From the 10th to the 11th we had much wind, and foggy weather, with a very rough sea. As we were no more than five leagues from Port Famine, I determined to go and anchor there. The Eagle followed us, and we soon had reason to be pleased with this resolution, for a quarter of an hour after we came to anchor, we could not discern any object at the distance of half a cannon-shot from us, and the wind still continued blowing very hard.

From the 11th to the 12th, the fog and rainy weather continued. Having walked round the bay, we met with some fine wood, and discovered a very rapid river, on the larboard point of the mouth of the bay. This stream makes the sea as dirty and as turbid, as a river overflowing from abundance of rains.

On the water-side there were seven or eight huts belonging to the savages, which they had but lately quitted. I fired a gun, and hoisted our flag, in order to attract the savages from the neighbouring parts.

From the 13th to the 14th there was a high wind, followed by a prodigious violent storm, which ended in a great fall of rain, succeeded by snow and hail, which lasted till noon, when the weather grew calm.

From the 16th to the 17th, we met with some very fine wood, and sent an officer and thirty men on shore, to pitch a tent, and cut roads through the woods. We were constantly employed in cutting and shipping our wood till the 17th, when we unmoored, leaving the Eagle to complete her cargo, and bring up ours to the Malouine Islands.

[Cape Gregory Bay: second encounter]

From the 29th to the 30th, at ten in the morning, we saw a fire on shore, which the savages had kindled on our account. We steered towards the fire, and saw some men and horses.

From the 30th to the 31st, the night coming upon us unawares, we came to our anchorage by the light of two fires which the savages had made for us, one upon a mountain, the other upon the sea-side. We anchored in nineteen fathoms, black muddy bottom, with small shells.

At day-break the savages shouted, in order that we should come to them. I put my yawl and longboat to sea well armed, and with presents, I went on shore, where I found three hundred savages, including men, women, and children. Not expecting to meet with so many, I was obliged to go on board again to fetch some more presents.

¶ From the 31st to Sunday the first of June 1766, the wind having driven our yawl from shore, which was empty, our people were under some anxiety for fear of losing it. The savages perceiving this, one of them who was on horseback, spurred his horse, and plunged with him into the sea, to swim after the yawl. He got hold of it, and brought it back to our seamen. Perhaps we who pique ourselves so much upon our politeness, affability, and humanity, and who call these Patagonians savages, would hardly have done so much for them, in a similar circumstance.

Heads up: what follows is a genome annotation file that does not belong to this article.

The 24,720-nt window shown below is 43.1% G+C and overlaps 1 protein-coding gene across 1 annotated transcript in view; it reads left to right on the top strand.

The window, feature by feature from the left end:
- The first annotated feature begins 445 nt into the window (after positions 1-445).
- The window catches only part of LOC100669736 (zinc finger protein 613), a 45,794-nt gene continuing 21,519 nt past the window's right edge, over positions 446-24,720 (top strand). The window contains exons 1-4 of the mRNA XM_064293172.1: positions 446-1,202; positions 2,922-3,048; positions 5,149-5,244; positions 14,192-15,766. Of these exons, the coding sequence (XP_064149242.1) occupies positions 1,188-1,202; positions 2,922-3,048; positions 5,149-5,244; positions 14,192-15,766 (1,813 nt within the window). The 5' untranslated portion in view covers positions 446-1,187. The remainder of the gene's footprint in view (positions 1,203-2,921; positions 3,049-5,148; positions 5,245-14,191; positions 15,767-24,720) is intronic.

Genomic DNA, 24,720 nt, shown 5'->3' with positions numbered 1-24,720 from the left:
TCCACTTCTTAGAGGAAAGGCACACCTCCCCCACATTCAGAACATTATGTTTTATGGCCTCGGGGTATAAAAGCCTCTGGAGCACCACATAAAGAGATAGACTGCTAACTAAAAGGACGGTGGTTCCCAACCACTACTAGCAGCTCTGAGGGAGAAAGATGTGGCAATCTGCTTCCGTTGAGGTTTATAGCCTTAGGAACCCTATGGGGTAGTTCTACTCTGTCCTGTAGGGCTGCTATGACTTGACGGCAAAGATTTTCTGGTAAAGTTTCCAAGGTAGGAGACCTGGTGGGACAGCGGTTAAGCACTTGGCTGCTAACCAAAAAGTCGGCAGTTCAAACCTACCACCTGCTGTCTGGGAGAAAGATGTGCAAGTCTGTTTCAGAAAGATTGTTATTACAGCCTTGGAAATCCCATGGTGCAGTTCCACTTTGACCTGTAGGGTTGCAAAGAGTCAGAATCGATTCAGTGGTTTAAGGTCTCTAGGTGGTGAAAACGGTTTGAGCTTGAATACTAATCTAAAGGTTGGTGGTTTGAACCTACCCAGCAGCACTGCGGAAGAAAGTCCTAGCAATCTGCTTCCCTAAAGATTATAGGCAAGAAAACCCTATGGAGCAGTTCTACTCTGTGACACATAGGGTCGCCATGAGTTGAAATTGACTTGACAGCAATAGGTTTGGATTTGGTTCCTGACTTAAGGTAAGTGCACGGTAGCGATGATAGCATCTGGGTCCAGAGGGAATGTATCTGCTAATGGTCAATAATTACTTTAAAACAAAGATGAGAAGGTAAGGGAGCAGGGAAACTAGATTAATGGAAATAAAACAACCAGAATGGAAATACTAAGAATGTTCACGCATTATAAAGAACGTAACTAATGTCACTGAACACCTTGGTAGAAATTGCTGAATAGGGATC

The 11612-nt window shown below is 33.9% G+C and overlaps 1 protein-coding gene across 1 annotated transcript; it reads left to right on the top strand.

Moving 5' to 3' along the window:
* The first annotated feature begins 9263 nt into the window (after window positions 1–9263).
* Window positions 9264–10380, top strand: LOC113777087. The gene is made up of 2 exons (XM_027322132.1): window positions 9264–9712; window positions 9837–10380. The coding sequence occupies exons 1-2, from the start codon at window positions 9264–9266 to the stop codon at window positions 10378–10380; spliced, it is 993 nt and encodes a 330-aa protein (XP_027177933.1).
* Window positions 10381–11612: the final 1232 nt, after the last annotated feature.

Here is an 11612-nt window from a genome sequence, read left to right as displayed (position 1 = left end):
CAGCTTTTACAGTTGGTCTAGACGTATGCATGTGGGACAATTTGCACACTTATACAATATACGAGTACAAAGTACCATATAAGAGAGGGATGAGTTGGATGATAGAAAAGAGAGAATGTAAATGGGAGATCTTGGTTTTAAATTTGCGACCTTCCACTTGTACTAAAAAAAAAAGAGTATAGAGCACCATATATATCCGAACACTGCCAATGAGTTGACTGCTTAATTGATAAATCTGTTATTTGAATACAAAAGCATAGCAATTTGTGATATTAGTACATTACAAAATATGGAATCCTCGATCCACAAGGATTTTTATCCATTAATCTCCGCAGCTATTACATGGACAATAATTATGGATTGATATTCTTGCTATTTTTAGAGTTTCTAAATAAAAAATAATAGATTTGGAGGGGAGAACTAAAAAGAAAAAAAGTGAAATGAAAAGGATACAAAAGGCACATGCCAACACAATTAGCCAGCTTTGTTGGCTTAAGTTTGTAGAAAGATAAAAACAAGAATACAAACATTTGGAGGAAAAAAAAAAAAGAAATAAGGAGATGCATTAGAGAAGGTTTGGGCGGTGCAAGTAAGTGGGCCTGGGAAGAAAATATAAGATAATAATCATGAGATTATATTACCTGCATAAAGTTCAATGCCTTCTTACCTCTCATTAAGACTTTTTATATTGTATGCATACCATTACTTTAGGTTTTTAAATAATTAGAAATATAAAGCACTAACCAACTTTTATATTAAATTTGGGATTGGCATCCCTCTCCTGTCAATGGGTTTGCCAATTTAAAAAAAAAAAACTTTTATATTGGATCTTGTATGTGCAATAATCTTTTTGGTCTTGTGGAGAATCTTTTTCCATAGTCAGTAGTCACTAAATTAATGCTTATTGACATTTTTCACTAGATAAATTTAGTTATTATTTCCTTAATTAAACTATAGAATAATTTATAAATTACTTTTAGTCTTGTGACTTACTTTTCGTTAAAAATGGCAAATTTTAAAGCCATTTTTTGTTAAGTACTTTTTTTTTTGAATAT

At seven in the morning the longboat went to shore with the rest of the presents, which the stormy weather had prevented us sending sooner. It came back with thirteen of our people who had stayed with the savages since yesterday morning. They told us that these Patagonian giants had treated them with the utmost civility according to their manner, and given them marks of the sincerest friendship, even so far as to invite them to lie with their wives and daughters; that they had given them some flesh of the guanacos, several of their cloaks, and some of their slings, and the women some of their necklaces made of shells.

They also made me a present of twelve horses, which I could not keep for want of forage.

The piece of civility most troublesome to our folks, was that of being obliged to lie promiscuously among the Patagonians, who often lay three or four together upon one of our people, to keep the cold from them, so that their muskets and other arms became useless. They would therefore have had no resource left but in their pocket-knives, which would not have been of much service for defending them, in case of necessity against five or six hundred men, including women and children, and all of them proportionally of an enormous stature, both in height and bulk. Each man or woman, had one or two dogs, and as many horses. They seemed to be of a mild disposition, and very humane. It would be easy to establish a very profitable trade with them, for their horses, and for the skins of vicuñas, which are so much valued, and bear so high a price in Europe. The skins of guanacos are also excellent, though not so fine.

From the 7th to the 8th, a very high wind, rainy and thick weather. The sea was terrible, the wind blowing always by squalls.

From Sunday the 8th to the 9th, the sea was very rough, with rain, hail, snow, and fogs. At nine we saw land without knowing what it was: at noon we found it to be Sebald de Wertz Islands [extreme NW of Falklands archipelago, Ed.], which bore S. E. distance ten leagues.

On the 15th we cast anchor in Acarron bay [modern Berkeley Sound, Ed.], in the same place from whence we set out.

o - O - o